Use this URL to cite or link to this record in EThOS: http://ethos.bl.uk/OrderDetails.do?uin=uk.bl.ethos.549699
Title: Immersive intensities and trans-disciplinary adventure : extended voice, tactility and poly-artistic practice from the living to the dead
Author: Bonenfant, Yvon Rud Barton
Awarding Body: University of Winchester
Current Institution: University of Winchester
Date of Award: 2010
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Abstract:
This submission for Doctor of Philosophy by Work in the Public Domain brings together a wide variety of creative outputs which sit alongside a number of peer-reviewed, published articles and writings and a published artists" book. These linked with one another via an accompanying text. Together, these elements form and chart a cohesive research-through-creative-practice trajectory. The contents are framed by an argument that the contents of the submission must all be treated as creative practice outputs. This argument is situated within affinities among Arlander"s (2008) and Kershaw"s (2009) appellation "artistic research", as related to Miereanu"s (2009) argument that artworks themselves contain specific knowledge that it is our job to engage with and decode; this suggests these know ledges are what art-making in academia has to offer the other disciplines. The body of the submission elucidates these knowledges by positing the works as varied, experimental manifestations of the notion of bioemotional activism in performance. The works test the tenets of bioemotional activism - conjugating principles from Gerda Boyesen"s biodynamic psychology, extended voice practice, and compositlonal/devlsing practices for sound, body and image - within a framework that extends them across media. It also extends them into dialogues with other artists and disciplines, including painting, video art, dance/choreography, street art, costume and other areas. The overarching concern is to explore the application of a haptic, bioemotional strategy for working with extended voice in performance composition and realisation to experiments with the vocally haptic, confrontations with engagements among voice visual art and tactile art, and confrontations with digital and other archiving technologies. In so doing, the works embody the results of how this approach to extended, extra-normal voice, when voyaging across what Mieranu calls "poly-artistic" (2009) territories, confronts technologies of mediation and in so doing, migrates from the realm of the lived body to dialogue with the absent and the gone; indeed, the "dead". The works included here thus elucidate the results of the experiments and demand to be read as forms of embodied theory.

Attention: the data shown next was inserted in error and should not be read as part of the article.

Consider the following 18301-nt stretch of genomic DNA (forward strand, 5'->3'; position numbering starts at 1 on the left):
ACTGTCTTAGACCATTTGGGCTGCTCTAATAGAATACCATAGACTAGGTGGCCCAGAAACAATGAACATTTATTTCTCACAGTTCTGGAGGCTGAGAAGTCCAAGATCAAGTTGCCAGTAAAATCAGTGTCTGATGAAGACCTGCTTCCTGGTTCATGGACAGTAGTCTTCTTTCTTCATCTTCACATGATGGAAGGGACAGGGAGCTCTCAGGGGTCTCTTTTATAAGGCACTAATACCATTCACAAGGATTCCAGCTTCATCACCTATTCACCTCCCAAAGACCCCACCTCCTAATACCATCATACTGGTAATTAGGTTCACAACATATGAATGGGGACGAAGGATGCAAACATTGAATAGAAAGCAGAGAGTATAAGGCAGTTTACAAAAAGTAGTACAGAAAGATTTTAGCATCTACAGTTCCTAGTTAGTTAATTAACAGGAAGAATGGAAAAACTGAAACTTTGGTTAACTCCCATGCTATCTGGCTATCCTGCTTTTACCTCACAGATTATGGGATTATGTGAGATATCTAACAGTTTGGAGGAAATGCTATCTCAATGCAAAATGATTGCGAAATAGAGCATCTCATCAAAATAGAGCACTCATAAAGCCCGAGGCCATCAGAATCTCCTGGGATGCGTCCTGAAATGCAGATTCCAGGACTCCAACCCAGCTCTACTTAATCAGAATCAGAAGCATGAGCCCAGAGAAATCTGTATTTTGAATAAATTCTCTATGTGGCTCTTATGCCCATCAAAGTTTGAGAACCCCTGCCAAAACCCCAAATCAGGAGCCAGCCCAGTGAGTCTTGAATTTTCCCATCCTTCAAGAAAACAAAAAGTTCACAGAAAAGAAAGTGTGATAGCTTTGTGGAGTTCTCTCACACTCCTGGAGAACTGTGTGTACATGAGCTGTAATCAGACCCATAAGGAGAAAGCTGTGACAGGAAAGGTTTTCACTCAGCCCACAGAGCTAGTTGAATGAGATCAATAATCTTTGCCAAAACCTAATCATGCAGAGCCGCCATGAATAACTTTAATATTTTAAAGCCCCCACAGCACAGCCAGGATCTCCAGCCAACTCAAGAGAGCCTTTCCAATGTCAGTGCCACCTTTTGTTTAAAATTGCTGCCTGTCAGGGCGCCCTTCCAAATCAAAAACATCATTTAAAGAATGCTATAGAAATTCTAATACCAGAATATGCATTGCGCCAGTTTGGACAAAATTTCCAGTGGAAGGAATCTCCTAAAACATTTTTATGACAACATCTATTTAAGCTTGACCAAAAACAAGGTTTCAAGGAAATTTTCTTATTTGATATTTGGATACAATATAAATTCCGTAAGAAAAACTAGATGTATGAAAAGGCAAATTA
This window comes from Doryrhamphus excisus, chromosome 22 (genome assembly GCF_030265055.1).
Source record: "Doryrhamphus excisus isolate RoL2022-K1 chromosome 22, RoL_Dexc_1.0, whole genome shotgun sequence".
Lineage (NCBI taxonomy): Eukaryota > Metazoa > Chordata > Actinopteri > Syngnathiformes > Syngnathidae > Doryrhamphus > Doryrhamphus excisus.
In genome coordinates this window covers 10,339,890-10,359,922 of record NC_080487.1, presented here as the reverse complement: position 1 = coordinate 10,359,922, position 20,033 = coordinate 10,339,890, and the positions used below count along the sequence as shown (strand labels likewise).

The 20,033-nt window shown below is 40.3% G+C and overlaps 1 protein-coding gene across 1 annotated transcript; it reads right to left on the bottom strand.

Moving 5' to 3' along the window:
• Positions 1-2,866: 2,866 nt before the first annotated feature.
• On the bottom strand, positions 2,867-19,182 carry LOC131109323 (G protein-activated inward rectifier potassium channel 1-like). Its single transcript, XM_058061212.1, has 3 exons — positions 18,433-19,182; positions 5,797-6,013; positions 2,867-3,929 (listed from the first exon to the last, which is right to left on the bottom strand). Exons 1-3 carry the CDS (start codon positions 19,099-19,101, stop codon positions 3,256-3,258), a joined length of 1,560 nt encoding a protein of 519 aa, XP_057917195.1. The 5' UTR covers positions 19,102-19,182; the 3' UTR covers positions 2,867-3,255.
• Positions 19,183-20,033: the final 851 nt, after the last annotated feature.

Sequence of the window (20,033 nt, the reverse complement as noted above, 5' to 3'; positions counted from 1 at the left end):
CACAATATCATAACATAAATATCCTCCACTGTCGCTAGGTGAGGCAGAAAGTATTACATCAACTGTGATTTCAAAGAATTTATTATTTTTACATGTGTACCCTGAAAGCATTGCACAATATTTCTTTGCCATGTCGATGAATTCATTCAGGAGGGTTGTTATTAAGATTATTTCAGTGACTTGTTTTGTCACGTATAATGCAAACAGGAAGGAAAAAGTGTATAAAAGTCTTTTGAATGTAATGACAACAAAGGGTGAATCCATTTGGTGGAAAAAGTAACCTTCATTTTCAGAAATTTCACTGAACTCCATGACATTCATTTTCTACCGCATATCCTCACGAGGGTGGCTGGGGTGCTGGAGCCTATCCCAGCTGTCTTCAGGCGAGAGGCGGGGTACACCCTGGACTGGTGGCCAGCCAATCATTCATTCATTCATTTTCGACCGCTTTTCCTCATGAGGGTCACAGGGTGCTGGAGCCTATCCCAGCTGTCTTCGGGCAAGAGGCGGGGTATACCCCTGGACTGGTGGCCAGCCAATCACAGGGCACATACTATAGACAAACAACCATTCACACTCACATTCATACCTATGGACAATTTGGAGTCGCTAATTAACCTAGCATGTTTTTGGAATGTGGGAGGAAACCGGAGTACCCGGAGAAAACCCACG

Supervisor: Boyce-Tillman, June Sponsor: Not available
Qualification Name: Thesis (Ph.D.) Qualification Level: Doctoral
EThOS ID: uk.bl.ethos.549699  DOI: Not available
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